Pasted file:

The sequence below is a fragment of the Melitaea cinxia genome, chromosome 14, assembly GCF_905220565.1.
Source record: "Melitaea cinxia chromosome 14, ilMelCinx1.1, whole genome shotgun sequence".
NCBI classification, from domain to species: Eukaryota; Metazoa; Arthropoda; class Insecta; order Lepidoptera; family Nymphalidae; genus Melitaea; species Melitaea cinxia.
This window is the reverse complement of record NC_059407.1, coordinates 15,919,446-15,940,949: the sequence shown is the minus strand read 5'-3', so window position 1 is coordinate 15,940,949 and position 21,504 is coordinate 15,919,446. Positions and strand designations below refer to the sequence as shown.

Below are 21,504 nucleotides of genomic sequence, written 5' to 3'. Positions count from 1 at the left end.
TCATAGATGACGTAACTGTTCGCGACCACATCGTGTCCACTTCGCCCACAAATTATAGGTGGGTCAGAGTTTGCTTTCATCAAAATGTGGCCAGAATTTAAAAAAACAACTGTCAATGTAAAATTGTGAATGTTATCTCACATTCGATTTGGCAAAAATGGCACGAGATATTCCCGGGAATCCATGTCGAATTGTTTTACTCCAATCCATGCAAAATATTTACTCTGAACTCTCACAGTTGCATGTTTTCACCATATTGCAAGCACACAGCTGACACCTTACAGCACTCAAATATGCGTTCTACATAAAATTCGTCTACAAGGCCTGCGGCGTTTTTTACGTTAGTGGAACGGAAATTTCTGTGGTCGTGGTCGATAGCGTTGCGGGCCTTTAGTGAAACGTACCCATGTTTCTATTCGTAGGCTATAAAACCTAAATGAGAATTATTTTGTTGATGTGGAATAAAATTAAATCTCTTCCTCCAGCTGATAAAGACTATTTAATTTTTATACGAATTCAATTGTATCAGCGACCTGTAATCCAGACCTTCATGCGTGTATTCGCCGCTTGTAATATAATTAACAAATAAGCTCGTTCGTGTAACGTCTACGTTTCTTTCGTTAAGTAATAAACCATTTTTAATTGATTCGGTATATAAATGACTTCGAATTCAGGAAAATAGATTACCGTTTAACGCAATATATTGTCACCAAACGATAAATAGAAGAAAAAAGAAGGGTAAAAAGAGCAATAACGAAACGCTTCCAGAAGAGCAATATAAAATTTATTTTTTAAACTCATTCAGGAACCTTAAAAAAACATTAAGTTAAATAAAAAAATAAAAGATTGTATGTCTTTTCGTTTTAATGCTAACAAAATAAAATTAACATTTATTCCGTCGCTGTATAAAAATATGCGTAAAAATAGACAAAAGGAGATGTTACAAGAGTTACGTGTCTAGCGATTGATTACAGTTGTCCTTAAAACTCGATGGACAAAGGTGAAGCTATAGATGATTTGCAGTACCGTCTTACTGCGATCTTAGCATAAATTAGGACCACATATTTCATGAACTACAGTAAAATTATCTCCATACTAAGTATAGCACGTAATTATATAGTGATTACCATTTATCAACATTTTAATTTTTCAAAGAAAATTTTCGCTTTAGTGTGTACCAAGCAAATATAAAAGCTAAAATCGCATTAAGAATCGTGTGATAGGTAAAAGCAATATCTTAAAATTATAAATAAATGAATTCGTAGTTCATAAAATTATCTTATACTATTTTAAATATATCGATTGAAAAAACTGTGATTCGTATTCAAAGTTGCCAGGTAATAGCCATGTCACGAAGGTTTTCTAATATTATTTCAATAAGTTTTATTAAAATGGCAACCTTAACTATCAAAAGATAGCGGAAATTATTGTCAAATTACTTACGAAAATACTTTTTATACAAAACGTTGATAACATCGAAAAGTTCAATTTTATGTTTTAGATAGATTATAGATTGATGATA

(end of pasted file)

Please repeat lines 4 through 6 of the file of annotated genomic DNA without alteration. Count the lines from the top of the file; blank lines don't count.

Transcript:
This window is the reverse complement of record NC_059407.1, coordinates 15,919,446-15,940,949: the sequence shown is the minus strand read 5'-3', so window position 1 is coordinate 15,940,949 and position 21,504 is coordinate 15,919,446. Positions and strand designations below refer to the sequence as shown.

Below are 21,504 nucleotides of genomic sequence, written 5' to 3'. Positions count from 1 at the left end.
TCATAGATGACGTAACTGTTCGCGACCACATCGTGTCCACTTCGCCCACAAATTATAGGTGGGTCAGAGTTTGCTTTCATCAAAATGTGGCCAGAATTTAAAAAAACAACTGTCAATGTAAAATTGTGAATGTTATCTCACATTCGATTTGGCAAAAATGGCACGAGATATTCCCGGGAATCCATGTCGAATTGTTTTACTCCAATCCATGCAAAATATTTACTCTGAACTCTCACAGTTGCATGTTTTCACCATATTGCAAGCACACAGCTGACACCTTACAGCACTCAAATATGCGTTCTACATAAAATTCGTCTACAAGGCCTGCGGCGTTTTTTACGTTAGTGGAACGGAAATTTCTGTGGTCGTGGTCGATAGCGTTGCGGGCCTTTAGTGAAACGTACCCATGTTTCTATTCGTAGGCTATAAAACCTAAATGAGAATTATTTTGTTGATGTGGAATAAAATTAAATCTCTTCCTCCAGCTGATAAAGACTATTTAATTTTTATACGAATTCAATTGTATCAGCGACCTGTAATCCAGACCTTCATGCGTGTATTCGCCGCTTGTAATATAATTAACAAATAAGCTCGTTCGTGTAACGTCTACGTTTCTTTCGTTAAGTAATAAACCATTTTTAATTGATTCGGTATATAAATGACTTCGAATTCAGGAAAATAGATTACCGTTTAACGCAATATATTGTCACCAAACGATAAATAGAAGAAAAAAGAAGGGTAAAAAGAGCAATAACGAAACGCTTCCAGAAGAGCAATATAAAATTTATTTTTTAAACTCATTCAGGAACCTTAAAAAAACATTAAGTTAAATAAAAAAATAAAAGATTGTATGTCTTTTCGTTTTAATGCTAACAAAATAAAATTAACATTTATTCCGTCGCTGTATAAAAATATGCGTAAAAATAGACAAAAGGAGATGTTACAAGAGTTACGTGTCTAGCGATTGATTACAGTTGTCCTTAAAACTCGATGGACAAAGGTGAAGCTATAGATGATTTGCAGTACCGTCTTACTGCGATCTTAGCATAAATTAGGACCACATATTTCATGAACTACAGTAAAATTATCTCCATACTAAGTATAGCACGTAATTATATAGTGATTACCATTTATCAACATTTTAATTTTTCAAAGAAAATTTTCGCTTTAGTGTGTACCAAGCAAATATAAAAGCTAAAATCGCATTAAGAATCGTGTGATAGGTAAAAGCAATATCTTAAAATTATAAATAAATGAATTCGTAGTTCATAAAATTATCTTATACTATTTTAAATATATCGATTGAAAAAACTGTGATTCGTATTCAAAGTTGCCAGGTAATAGCCATGTCACGAAGGTTTTCTAATATTATTTCAATAAGTTTTATTAAAATGGCAACCTTAACTATCAAAAGATAGCGGAAATTATTGTCAAATTACTTACGAAAATACTTTTTATACAAAACGTTGATAACATCGAAAAGTTCAATTTTATGTTTTAGATAGATTATAGATTGATGATA